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As one commenter noted, my website, weedingwildsuburbia.com, should be called weddingwildsuburbia.com. In preparation for the big day (25 days to go, omg) I am now turning my attention to removing the spent wildflowers, mostly globe gilia (Gilia capitata), and cutting back the California poppies (Eschscholzia californica). It has been a wonderful and long-lived display due to this year’s cool, wet spring, and still most of the clarkias (Clarkia amoena, C. purpurea, C. bottae) are yet to come.

Clarkia purpurea

The monkeyflowers (Mimulus) are at peak, though I’m watering them regularly and making full, beautiful bouquets to extend the bloom period. I’m also singing to the sunflowers (Helianthus annuus) in hopes that they will bloom on time just to put a stop to the terrible noise emanating from their sower. Tidying up the yard, and … this is really hard to admit but … Let me explain.


Yesterday I went with my daughter to a nursery – Persson’s Nursery in Pasadena, one I recommend to others for both native and non-native plants – and bought … it is hard to say and even harder to write … yes, yellow, orange and white profusion zinnias, rudbeckias, coreopsis, and red dianthus. While at the nursery I had the same devilish feeling I get when I succumb to the bright orange package of Reese’s Peanutbutter Cup and throw it on the belt with the non-fat yogurt and dried oatmeal. Come to think of it the zinnias are the same color as the candy package. This is deep and if you don’t believe we are manipulated by “big business,” think again.


So yesterday, taking advantage of the cool, overcast weather, I planted color-paks, the junk food of the garden world. They look incongruous in the my garden. I know we can now get into a discussion of whether it is okay to use some non-natives in the garden, but for those who have met me, heard me speak, or read previous blog entries, you know not only do I like native plants but I believe that using them, especially locally native plants, is important to creating much needed habitat and reversing the evils of “big-business” and “consumerism.” (You also know I still have some lawn, which also contributes to my hypocrisy and garden-guilt … I am coming unhinged with this whole wedding thing …) It felt good at the nursery, but now that they are in the ground I feel just the way I do after I finish the Reese’s – disgusted with myself, but craving more.

8 thoughts on “Hypocrite

  1. Any diet, even a diet of native only plants, can be subject to the occasional lapse. Pretty plants are hard to resist for us gardeners, and besides, it's not like you ran out and planted a flat of Vinca major or Genista monspessulana in the garden. We'll chalk it up to temporary insanity due to stress. Go ahead, have a another Reese's 😛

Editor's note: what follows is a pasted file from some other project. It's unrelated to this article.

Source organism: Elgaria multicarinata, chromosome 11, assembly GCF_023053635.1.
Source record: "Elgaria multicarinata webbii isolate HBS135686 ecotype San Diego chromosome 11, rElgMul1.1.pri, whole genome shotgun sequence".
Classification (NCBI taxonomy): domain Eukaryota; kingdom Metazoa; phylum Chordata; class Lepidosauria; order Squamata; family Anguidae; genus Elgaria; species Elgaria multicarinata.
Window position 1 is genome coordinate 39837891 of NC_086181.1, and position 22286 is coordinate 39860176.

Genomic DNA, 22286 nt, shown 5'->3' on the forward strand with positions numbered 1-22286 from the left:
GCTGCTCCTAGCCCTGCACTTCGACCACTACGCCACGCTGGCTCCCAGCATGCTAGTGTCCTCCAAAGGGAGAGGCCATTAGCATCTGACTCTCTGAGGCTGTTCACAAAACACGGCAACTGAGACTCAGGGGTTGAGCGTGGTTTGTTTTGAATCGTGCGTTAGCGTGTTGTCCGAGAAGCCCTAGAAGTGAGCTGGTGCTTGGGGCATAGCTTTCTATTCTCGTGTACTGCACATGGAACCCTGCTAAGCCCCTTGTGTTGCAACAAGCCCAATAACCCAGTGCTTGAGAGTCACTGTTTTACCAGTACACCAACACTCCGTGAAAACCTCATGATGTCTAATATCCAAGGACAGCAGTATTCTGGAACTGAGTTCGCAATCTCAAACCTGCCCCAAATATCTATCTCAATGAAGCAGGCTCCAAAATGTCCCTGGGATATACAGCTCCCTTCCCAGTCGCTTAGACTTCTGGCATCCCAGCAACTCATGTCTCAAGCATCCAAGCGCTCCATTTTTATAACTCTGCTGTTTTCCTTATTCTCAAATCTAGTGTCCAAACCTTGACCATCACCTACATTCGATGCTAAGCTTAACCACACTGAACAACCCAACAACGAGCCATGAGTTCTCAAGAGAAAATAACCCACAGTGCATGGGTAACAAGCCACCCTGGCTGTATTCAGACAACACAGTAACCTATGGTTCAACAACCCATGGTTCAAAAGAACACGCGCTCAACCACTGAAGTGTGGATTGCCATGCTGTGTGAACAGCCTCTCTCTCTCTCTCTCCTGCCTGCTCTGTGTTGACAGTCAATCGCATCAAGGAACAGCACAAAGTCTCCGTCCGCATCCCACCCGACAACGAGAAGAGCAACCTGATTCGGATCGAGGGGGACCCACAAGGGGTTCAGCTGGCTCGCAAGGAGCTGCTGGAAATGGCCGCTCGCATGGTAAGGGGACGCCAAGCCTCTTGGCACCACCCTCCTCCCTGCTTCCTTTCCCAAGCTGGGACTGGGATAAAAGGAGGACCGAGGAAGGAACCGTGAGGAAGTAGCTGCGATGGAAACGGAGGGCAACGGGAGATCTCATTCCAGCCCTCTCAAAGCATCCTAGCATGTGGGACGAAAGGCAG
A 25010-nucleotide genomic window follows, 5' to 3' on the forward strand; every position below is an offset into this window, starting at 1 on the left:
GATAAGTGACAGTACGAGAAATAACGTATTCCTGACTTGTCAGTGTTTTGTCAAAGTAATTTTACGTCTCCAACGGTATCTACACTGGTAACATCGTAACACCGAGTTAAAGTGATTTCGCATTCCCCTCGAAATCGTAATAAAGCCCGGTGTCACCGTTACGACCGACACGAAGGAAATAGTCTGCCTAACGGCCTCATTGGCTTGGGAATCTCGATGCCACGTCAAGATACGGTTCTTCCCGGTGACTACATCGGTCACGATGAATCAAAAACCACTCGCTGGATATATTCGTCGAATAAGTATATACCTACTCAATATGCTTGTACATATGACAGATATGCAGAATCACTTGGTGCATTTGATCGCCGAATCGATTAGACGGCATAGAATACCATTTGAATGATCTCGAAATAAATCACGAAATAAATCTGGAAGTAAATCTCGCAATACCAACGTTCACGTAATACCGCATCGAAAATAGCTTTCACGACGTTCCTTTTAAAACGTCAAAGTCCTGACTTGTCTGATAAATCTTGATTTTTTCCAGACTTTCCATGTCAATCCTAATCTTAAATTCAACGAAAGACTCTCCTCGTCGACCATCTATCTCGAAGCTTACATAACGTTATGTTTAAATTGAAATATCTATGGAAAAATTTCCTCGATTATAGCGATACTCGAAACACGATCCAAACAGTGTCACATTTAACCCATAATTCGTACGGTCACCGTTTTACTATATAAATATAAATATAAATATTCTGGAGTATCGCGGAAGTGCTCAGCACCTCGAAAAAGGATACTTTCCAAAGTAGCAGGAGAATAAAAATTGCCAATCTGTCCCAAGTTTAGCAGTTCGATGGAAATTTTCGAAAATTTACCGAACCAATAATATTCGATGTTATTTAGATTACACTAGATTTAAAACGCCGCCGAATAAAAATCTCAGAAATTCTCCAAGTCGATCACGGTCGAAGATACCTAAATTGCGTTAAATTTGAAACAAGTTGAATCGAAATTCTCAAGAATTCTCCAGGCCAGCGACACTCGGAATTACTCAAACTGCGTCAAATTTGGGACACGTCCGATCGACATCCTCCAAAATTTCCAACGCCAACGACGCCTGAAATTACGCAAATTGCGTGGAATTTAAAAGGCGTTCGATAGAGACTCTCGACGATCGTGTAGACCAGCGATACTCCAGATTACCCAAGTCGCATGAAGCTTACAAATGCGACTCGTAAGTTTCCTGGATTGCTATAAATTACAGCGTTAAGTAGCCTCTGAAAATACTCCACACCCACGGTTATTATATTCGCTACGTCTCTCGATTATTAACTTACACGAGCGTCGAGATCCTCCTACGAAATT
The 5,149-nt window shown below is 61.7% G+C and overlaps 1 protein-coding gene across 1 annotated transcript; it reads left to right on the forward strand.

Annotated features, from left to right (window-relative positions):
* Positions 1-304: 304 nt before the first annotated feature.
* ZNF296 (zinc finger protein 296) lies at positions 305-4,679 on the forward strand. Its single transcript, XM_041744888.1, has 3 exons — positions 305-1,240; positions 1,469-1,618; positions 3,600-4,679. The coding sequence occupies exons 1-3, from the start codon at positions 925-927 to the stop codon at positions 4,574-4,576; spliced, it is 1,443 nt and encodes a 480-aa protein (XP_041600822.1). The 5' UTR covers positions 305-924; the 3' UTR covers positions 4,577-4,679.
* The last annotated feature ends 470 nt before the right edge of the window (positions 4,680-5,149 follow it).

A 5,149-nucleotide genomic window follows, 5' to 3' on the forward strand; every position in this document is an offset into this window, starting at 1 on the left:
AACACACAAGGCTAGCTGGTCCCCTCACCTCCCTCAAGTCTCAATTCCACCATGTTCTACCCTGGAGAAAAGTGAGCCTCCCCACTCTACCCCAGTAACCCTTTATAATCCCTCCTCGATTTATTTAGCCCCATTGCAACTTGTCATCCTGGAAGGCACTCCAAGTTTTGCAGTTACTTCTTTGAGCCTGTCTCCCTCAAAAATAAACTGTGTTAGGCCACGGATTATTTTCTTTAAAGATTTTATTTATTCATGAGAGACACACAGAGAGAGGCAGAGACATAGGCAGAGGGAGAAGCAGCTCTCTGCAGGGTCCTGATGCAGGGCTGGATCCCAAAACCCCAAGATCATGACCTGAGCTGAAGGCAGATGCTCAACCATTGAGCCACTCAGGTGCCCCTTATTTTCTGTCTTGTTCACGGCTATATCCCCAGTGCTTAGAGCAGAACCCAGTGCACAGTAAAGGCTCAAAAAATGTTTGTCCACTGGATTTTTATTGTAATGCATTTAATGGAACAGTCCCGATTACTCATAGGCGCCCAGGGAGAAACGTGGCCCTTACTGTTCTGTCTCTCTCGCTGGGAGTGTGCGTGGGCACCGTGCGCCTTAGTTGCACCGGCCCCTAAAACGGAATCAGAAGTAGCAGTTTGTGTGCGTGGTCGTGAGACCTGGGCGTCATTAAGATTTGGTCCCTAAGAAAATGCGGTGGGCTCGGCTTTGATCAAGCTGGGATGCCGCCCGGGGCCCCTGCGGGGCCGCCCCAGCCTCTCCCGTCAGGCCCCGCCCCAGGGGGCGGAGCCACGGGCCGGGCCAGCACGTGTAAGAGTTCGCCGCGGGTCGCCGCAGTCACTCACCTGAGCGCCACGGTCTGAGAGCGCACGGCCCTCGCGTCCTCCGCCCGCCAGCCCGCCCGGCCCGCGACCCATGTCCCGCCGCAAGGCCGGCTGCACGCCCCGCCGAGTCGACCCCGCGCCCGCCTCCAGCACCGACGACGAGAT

2. Dear CVF – thanks for the kind words but don't tempt me with the Reese's… luckily the dress I'm wearing to the wedding can accommodate nearly any size.

  3. RV

    You've mentioned cutting the Ca poppies a few times, how exactly do you do it? Below the flower or all the stem? I have read this in some sites but there's never a picture of the cut poppy. By the way, I found your blog when searching about bitter celery that I also planted. I too had to compost them.

  4. RV – Check today&#39;s post for a better description of what I do with the poppies.<br /><br />As for the celery – not really worth it in my mind. My peas, tomatoes, lettuce and herbs are easy, easy, easy and oh so tasty!<br />Thanks for commenting.

  5. I&#39;m actually getting really sick of the orthodoxy of Lawn is Pure Evil. Pure Water Sucking Evil. We bought a neglected little house in Oakland six months ago, and have *never* watered or applied chemicals to the front lawn. It&#39;s doing just fine, and the song birds like to eat the grass seeds. <br /><br />Frankly, I think a lawn is less of an eyesore than some randomly plonked down

  6. Hi Lisa and Robb – well I guess I see lawn as something of a green desert. My St. Augustine gets no chemicals at all and hasn&#39;t for years, yet still looks really good. I don&#39;t water much either. It&#39;s just that I like plants better than grass. Lawn is more comfy to walk on bare foot, and my dog loves to roll on it when he&#39;s not pooping on it – and yes the bare feet and poop thing

  7. I love the &quot;weddingwildsuburbia&quot; comment! Some events pass with nothing but photos and memories, but you&#39;re going to have some tangible improvements to the garden to show for it.<br /><br />As I look out my window I see the local birds feeding on lettuce that has gone to seed as well as chili peppers that I left on the plant last fall. Humans aren&#39;t the only species that can

  8. Barbara, I just have to laugh since I recently set Cosmo and Zinnia seed in my veggie garden and told myself it was to &quot;attract pollinators&quot;. Yeah, right! It&#39;s good to know another hard-core native gardener has moments of weakness, too. Those cell paks will serve their purpose for the wedding, attract a few skippers and by next season no one will ever know they were there.

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